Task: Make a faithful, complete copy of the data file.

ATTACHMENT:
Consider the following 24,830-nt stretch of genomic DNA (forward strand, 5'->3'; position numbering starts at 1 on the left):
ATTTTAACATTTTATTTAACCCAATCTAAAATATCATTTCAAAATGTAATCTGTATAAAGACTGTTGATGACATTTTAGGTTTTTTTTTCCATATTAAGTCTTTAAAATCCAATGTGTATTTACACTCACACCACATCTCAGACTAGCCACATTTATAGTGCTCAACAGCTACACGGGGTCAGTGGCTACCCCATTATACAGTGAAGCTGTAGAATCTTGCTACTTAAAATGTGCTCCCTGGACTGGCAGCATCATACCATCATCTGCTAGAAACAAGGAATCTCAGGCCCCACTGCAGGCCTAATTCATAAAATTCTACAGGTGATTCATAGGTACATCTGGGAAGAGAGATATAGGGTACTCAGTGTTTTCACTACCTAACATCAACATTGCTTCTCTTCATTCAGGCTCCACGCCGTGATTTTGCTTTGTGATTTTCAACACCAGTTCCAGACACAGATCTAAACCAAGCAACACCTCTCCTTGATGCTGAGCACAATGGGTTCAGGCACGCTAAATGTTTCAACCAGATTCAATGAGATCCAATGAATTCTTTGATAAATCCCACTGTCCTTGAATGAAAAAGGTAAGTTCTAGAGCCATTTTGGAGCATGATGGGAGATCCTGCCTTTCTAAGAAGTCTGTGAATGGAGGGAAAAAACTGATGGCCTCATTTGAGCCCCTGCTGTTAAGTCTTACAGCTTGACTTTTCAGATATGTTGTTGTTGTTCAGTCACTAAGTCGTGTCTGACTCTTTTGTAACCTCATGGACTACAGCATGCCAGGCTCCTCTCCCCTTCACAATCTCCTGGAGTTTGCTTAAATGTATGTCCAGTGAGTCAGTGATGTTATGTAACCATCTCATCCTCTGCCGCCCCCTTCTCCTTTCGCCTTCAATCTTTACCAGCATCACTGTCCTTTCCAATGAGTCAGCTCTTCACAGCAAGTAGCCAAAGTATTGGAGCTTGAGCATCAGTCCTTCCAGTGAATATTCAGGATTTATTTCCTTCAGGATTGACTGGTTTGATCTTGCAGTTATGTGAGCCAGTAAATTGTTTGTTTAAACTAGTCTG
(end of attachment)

Consider the following 24,830-nt stretch of genomic DNA (forward strand, 5'->3'; position numbering starts at 1 on the left):
ATTTTAACATTTTATTTAACCCAATCTAAAATATCATTTCAAAATGTAATCTGTATAAAGACTGTTGATGACATTTTAGGTTTTTTTTTCCATATTAAGTCTTTAAAATCCAATGTGTATTTACACTCACACCACATCTCAGACTAGCCACATTTATAGTGCTCAACAGCTACACGGGGTCAGTGGCTACCCCATTATACAGTGAAGCTGTAGAATCTTGCTACTTAAAATGTGCTCCCTGGACTGGCAGCATCATACCATCATCTGCTAGAAACAAGGAATCTCAGGCCCCACTGCAGGCCTAATTCATAAAATTCTACAGGTGATTCATAGGTACATCTGGGAAGAGAGATATAGGGTACTCAGTGTTTTCACTACCTAACATCAACATTGCTTCTCTTCATTCAGGCTCCACGCCGTGATTTTGCTTTGTGATTTTCAACACCAGTTCCAGACACAGATCTAAACCAAGCAACACCTCTCCTTGATGCTGAGCACAATGGGTTCAGGCACGCTAAATGTTTCAACCAGATTCAATGAGATCCAATGAATTCTTTGATAAATCCCACTGTCCTTGAATGAAAAAGGTAAGTTCTAGAGCCATTTTGGAGCATGATGGGAGATCCTGCCTTTCTAAGAAGTCTGTGAATGGAGGGAAAAAACTGATGGCCTCATTTGAGCCCCTGCTGTTAAGTCTTACAGCTTGACTTTTCAGATATGTTGTTGTTGTTCAGTCACTAAGTCGTGTCTGACTCTTTTGTAACCTCATGGACTACAGCATGCCAGGCTCCTCTCCCCTTCACAATCTCCTGGAGTTTGCTTAAATGTATGTCCAGTGAGTCAGTGATGTTATGTAACCATCTCATCCTCTGCCGCCCCCTTCTCCTTTCGCCTTCAATCTTTACCAGCATCACTGTCCTTTCCAATGAGTCAGCTCTTCACAGCAAGTAGCCAAAGTATTGGAGCTTGAGCATCAGTCCTTCCAGTGAATATTCAGGATTTATTTCCTTCAGGATTGACTGGTTTGATCTTGCAGTTATGTGAGCCAGTAAATTGTTTGTTTAAACTAGTCTG